In this article we will discuss about the development of kidney in various vertebrates.

The kidneys develop within the postero-dorsal mesoderm of the embryo. At the onset of development this mesoderm expands to form a nephric ridge (Fig. 2.48). The next structure that appears is the paired nephrotome. The nephrotome is usually segmental and contains the nephrocoel, which is a coelomic chamber that may open via a ciliated peritoneal funnel into the coelom.

From the median part of nephrotome develops glomerulus and from the lateral end grows ducts. Several ducts fuses to form a common nephric duct. At this point the nephrotome is called nephric tubule, which is the fundamental structure of the urinary system.

The nephric tubule opens at one end into the coelom and on the other end into the nephric duct, with a glomerulus in between. In adult vertebrate kidney, the opening of nephric tubule in the coelome is rarely found. The fundamental organization is changed during development.

Embryonic Appearance of Nephric Tubules

Tripartite Concept of Kidney Organisation:

During development, the nephric tubules differ structurally within the nephric ridge. This difference is described by different authors as tripartite concept. According to this concept the nephric tubules develop in three regions of the nephric ridge.

Subsequent merger, loss or replacement of these tubules constitutes the developmental basis for the definitive adult kidneys. Nephric tubules that arise at the anterior region is called pronephros, tubules arise at the middle region is called mesonephros and which arise at the posterior region is called metanephros (Fig. 2.49).

Embryonic Origin of the Kidneys

(i) Pronephros:


Tubule that develops within the anterior part of the nephric ridge is called pronephric tubules. Pronephros usually develops and retained for a short duration, during developmental stages of vertebrates. The pronephric tubules join to form a common pronephric duct (Fig. 2.49A).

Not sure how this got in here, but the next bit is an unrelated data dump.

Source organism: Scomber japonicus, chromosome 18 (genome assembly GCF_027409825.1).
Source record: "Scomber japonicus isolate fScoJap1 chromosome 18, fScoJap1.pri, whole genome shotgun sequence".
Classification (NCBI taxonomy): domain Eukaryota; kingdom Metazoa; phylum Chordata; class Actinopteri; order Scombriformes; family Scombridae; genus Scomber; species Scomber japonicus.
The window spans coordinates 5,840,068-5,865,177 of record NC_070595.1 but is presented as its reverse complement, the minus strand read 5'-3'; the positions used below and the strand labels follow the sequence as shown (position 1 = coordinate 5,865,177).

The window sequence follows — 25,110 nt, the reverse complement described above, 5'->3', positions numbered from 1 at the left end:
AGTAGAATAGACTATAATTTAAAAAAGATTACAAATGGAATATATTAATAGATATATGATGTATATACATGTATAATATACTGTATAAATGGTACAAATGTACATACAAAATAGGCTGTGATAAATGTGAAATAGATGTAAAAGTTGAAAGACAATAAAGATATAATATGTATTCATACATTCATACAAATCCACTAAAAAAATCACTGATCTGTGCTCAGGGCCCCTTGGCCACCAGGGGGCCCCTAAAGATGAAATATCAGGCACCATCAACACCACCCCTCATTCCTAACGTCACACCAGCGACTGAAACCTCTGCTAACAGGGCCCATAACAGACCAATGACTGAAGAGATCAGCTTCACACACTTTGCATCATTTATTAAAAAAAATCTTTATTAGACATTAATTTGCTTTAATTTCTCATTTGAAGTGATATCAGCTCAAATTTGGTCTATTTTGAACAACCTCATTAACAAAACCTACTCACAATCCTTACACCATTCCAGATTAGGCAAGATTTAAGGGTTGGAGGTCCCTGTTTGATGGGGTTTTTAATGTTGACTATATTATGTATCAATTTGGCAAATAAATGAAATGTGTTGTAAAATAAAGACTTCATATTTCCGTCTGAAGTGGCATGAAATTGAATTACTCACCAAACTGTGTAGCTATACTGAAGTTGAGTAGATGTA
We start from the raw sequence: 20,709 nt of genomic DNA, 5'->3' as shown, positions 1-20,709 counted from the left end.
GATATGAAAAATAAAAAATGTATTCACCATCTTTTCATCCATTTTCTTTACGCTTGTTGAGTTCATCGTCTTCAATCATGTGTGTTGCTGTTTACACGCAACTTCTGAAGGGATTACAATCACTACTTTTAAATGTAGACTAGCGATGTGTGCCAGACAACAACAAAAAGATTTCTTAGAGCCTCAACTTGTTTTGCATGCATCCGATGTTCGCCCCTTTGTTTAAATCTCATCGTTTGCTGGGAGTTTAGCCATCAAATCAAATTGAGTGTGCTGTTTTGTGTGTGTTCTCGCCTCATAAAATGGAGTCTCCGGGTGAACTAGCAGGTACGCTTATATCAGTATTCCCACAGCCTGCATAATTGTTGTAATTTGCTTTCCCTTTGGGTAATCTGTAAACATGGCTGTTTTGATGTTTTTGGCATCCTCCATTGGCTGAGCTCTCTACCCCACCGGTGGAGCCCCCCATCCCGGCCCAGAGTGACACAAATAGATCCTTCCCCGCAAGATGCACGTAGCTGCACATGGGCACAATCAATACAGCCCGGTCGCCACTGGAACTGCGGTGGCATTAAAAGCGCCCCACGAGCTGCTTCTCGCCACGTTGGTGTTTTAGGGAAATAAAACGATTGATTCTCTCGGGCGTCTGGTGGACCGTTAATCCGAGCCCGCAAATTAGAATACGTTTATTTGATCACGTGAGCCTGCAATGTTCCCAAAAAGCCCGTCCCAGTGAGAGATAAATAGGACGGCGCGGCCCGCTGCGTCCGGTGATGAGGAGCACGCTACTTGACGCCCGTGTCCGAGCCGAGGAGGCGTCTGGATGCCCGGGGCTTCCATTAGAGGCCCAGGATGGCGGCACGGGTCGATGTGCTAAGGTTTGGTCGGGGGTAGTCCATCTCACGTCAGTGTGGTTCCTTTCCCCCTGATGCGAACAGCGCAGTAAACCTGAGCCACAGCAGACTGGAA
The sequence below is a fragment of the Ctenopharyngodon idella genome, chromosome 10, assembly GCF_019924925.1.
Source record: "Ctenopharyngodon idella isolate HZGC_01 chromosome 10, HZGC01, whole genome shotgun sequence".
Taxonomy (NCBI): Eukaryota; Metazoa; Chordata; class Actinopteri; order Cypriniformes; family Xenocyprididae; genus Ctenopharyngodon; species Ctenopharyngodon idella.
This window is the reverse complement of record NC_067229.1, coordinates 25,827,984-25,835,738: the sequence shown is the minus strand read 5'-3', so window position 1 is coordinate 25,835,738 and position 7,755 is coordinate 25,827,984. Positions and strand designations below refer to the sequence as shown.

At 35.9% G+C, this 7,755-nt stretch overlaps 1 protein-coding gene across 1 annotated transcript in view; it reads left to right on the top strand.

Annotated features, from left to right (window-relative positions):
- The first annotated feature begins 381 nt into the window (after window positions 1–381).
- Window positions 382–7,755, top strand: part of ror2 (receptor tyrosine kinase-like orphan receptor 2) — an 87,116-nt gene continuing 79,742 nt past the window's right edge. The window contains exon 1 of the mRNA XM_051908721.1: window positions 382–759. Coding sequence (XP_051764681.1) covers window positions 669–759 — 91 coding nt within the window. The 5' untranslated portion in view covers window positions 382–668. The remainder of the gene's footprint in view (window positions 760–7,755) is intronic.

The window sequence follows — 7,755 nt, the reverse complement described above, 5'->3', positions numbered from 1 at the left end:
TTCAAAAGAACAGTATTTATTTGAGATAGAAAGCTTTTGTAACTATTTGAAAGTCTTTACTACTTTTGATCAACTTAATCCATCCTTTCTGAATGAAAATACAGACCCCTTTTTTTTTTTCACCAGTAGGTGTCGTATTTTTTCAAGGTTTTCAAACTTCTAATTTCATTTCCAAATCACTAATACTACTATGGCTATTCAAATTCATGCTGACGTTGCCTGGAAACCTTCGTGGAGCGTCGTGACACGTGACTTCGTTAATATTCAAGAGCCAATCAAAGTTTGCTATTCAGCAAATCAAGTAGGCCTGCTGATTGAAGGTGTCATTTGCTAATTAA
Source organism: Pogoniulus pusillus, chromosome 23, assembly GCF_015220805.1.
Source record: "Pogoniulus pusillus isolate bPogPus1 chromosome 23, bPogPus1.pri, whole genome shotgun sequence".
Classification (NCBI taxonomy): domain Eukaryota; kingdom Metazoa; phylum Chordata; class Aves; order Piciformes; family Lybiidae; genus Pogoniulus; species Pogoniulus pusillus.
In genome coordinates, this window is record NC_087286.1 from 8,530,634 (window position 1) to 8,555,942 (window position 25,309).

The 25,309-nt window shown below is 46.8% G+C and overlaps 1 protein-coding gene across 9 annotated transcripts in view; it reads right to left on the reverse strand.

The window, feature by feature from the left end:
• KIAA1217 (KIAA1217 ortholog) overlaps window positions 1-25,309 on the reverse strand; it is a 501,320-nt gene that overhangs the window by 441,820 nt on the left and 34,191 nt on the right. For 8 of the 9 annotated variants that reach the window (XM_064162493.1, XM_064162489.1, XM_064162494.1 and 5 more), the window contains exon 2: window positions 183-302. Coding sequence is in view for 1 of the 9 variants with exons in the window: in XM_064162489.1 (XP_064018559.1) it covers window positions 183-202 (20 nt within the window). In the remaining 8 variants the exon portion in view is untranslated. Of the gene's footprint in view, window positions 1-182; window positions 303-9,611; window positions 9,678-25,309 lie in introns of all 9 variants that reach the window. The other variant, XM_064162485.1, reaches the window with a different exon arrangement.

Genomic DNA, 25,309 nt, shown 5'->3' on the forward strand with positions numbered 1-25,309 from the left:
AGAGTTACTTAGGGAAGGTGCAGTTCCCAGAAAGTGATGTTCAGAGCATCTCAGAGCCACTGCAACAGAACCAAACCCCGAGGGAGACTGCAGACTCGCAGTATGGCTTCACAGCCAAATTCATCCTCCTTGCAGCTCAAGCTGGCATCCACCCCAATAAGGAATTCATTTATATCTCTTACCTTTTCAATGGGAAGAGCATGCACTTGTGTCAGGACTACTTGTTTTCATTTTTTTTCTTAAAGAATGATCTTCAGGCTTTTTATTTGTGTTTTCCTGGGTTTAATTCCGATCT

This duct grows posteriorly and reaches and opens into the cloaca. The glomerulus protrudes from the roof of the coelom and filters fluid from coelom. Pronephric tubules then take up this coelomic fluid via the ciliated peritoneal funnels and excrete as urine.

Pronephric tubules and glomeruli form functional kidney in larval cyclostomes, in some adult fishes and in the embryos of most of the lower vertebrates. In most other vertebrates, the embryonic pronephros regresses, and as it does so, it is replaced by a second type of embryonic kidney, the mesonephros.

(ii) Mesonephros:


Middle part of the nephric ridge gives rise to the tubules of mesonephric kidney (Fig. 2.49B). These mesonephric tubules do not form a separate new duct for excretion; instead tap into the existing pronephric duct. Now this duct is coined as mesonephric duct.

The mesonephros usually remains functional in the embryonic condition. But in some adult fishes and amphibians it persists. In that case, it is modified by the incorporation of additional tubules arising within the additional posterior tubules. This is termed as opisthonephros (Fig. 2.49D). In amniotes, the mesonephros is replaced in later development by a third type of embryonic kidney, the metanephros.

(iii) Metanephros: